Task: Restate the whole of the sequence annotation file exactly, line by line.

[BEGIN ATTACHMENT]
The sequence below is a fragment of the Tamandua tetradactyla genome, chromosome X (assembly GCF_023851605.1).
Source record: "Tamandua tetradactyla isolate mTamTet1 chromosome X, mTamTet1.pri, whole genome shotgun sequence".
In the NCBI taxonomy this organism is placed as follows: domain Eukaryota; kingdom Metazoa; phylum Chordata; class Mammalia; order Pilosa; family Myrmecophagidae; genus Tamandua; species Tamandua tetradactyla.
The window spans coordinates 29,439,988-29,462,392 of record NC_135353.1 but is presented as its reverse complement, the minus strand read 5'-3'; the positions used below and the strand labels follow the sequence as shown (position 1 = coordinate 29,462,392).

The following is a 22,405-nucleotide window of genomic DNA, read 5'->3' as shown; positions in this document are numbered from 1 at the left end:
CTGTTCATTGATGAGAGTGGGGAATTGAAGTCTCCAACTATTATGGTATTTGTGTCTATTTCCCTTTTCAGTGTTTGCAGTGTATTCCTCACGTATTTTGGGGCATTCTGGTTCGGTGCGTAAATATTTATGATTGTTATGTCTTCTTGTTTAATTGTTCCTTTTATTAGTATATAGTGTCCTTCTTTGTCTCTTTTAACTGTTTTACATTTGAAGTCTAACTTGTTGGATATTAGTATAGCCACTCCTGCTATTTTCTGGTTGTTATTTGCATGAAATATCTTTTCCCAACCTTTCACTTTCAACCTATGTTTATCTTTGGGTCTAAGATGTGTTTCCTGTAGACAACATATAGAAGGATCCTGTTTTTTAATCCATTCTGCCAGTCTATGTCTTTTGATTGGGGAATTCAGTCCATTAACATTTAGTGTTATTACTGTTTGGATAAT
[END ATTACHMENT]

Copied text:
The sequence below is a fragment of the Tamandua tetradactyla genome, chromosome X (assembly GCF_023851605.1).
Source record: "Tamandua tetradactyla isolate mTamTet1 chromosome X, mTamTet1.pri, whole genome shotgun sequence".
In the NCBI taxonomy this organism is placed as follows: domain Eukaryota; kingdom Metazoa; phylum Chordata; class Mammalia; order Pilosa; family Myrmecophagidae; genus Tamandua; species Tamandua tetradactyla.
The window spans coordinates 29,439,988-29,462,392 of record NC_135353.1 but is presented as its reverse complement, the minus strand read 5'-3'; the positions used below and the strand labels follow the sequence as shown (position 1 = coordinate 29,462,392).

The following is a 22,405-nucleotide window of genomic DNA, read 5'->3' as shown; positions in this document are numbered from 1 at the left end:
CTGTTCATTGATGAGAGTGGGGAATTGAAGTCTCCAACTATTATGGTATTTGTGTCTATTTCCCTTTTCAGTGTTTGCAGTGTATTCCTCACGTATTTTGGGGCATTCTGGTTCGGTGCGTAAATATTTATGATTGTTATGTCTTCTTGTTTAATTGTTCCTTTTATTAGTATATAGTGTCCTTCTTTGTCTCTTTTAACTGTTTTACATTTGAAGTCTAACTTGTTGGATATTAGTATAGCCACTCCTGCTATTTTCTGGTTGTTATTTGCATGAAATATCTTTTCCCAACCTTTCACTTTCAACCTATGTTTATCTTTGGGTCTAAGATGTGTTTCCTGTAGACAACATATAGAAGGATCCTGTTTTTTAATCCATTCTGCCAGTCTATGTCTTTTGATTGGGGAATTCAGTCCATTAACATTTAGTGTTATTACTGTTTGGATAAT